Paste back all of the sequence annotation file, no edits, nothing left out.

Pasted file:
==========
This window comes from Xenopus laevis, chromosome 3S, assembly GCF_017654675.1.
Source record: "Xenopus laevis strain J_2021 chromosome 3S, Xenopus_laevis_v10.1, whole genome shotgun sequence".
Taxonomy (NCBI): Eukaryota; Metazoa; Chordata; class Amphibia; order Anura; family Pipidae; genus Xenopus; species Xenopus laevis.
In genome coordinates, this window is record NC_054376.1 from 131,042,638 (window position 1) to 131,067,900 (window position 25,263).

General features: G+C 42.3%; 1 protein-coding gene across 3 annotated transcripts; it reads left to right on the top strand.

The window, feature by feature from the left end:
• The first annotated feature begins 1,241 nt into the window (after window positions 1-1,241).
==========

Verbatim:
This window comes from Xenopus laevis, chromosome 3S, assembly GCF_017654675.1.
Source record: "Xenopus laevis strain J_2021 chromosome 3S, Xenopus_laevis_v10.1, whole genome shotgun sequence".
Taxonomy (NCBI): Eukaryota; Metazoa; Chordata; class Amphibia; order Anura; family Pipidae; genus Xenopus; species Xenopus laevis.
In genome coordinates, this window is record NC_054376.1 from 131,042,638 (window position 1) to 131,067,900 (window position 25,263).

General features: G+C 42.3%; 1 protein-coding gene across 3 annotated transcripts; it reads left to right on the top strand.

The window, feature by feature from the left end:
• The first annotated feature begins 1,241 nt into the window (after window positions 1-1,241).